Tag Archives: bute
The New USEF Drug Rule Goes into Effect April 1

The New USEF Drug Rule Goes into Effect April 1

The new USEF drug rule affecting the use of non-steroidal anti-inflammatory drugs (NSAIDS) in U.S. Equestrian Federation (USEF) competition will go into effect on April 1.

The USEF Board of Directors voted to amend the therapeutic drug rule, restricting the use of NSAIDS to a single variety beginning December 1, 2011.

Prior to December to 2011, two of the seven approved but restricted (by quantity) NSAIDS will still be allowed. It just has to be carefully reported. (The combination of phenylbutazone (“Bute”) and flunixin meglumine (Banamine) is still forbidden.)

Beginning April, 1, 2010, anyone administering two NSAIDs to a horse within five days prior to participating at a USEF-licensed competition will be required to complete and file a NSAID Disclosure Form with the USEF Steward/Technical Delegate or their Designated Competition Office Representative. This form will allow the USEF Equine Drugs and Medications Program to collect valuable data regarding the use of NSAIDs in competition horses.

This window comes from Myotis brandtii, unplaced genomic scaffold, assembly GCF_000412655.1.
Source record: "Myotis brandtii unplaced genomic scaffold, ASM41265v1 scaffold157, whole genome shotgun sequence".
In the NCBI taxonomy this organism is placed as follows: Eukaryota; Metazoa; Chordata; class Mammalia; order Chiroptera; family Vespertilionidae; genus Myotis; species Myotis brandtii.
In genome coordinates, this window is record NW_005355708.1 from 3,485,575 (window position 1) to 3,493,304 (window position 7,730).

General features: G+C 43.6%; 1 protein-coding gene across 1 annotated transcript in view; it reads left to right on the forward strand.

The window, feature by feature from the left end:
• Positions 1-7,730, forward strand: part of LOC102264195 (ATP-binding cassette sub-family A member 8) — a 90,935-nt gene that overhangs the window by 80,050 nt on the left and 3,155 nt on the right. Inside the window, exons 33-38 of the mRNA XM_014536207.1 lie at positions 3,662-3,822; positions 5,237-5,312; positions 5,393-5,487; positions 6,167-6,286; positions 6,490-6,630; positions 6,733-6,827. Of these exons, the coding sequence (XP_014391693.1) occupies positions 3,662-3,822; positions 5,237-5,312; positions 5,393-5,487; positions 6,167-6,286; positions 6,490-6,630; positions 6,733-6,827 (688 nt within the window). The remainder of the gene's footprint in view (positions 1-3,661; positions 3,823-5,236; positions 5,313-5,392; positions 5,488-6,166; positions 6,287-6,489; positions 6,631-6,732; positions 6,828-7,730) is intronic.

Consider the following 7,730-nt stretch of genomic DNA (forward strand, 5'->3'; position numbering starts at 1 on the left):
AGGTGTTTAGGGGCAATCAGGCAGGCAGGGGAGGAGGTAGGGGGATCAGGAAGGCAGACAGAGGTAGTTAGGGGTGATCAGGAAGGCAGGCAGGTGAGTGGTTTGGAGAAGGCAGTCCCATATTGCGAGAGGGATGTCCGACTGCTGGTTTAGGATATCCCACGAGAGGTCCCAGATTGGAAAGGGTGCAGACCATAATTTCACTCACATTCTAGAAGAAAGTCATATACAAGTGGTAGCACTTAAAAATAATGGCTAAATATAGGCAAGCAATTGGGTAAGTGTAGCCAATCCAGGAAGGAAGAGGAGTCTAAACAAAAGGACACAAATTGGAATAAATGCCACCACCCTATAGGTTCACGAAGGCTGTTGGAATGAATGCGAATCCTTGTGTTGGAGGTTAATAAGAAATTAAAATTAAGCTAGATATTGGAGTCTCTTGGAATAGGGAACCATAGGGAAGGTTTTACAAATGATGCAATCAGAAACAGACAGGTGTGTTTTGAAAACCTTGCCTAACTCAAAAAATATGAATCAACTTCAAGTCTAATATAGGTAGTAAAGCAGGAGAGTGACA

The USEF has determined that it is the responsibility of the competitor and their veterinarian to make certain the use of two NSAIDs within five days of competing is reported on the NSAID Disclosure Form and is properly filed with the USEF steward/technical delegate or their designated competition office representative.

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Brouhaha Over Hyperflexion Overshadowing the Progressive Medication Scale Issue

From Fran Jurga’s post, “The Quiet Americans”

For whatever reason, Americans are neither rallying to protest nor hurrying to embrace the announcement of changes in FEI medication rules two weeks ago that ended the long years of zero tolerance of medications for all horses competing in FEI-sanctioned events. It’s not like Americans not to have something to say.

This is in distinct contrast to how Americans responded emotionally and emphatically to the viral “blue tongue” dressage video that circulated on the Internet last month. It was impossible to find anyone who hadn’t seen it and didn’t have an opinion—and most of that was negative.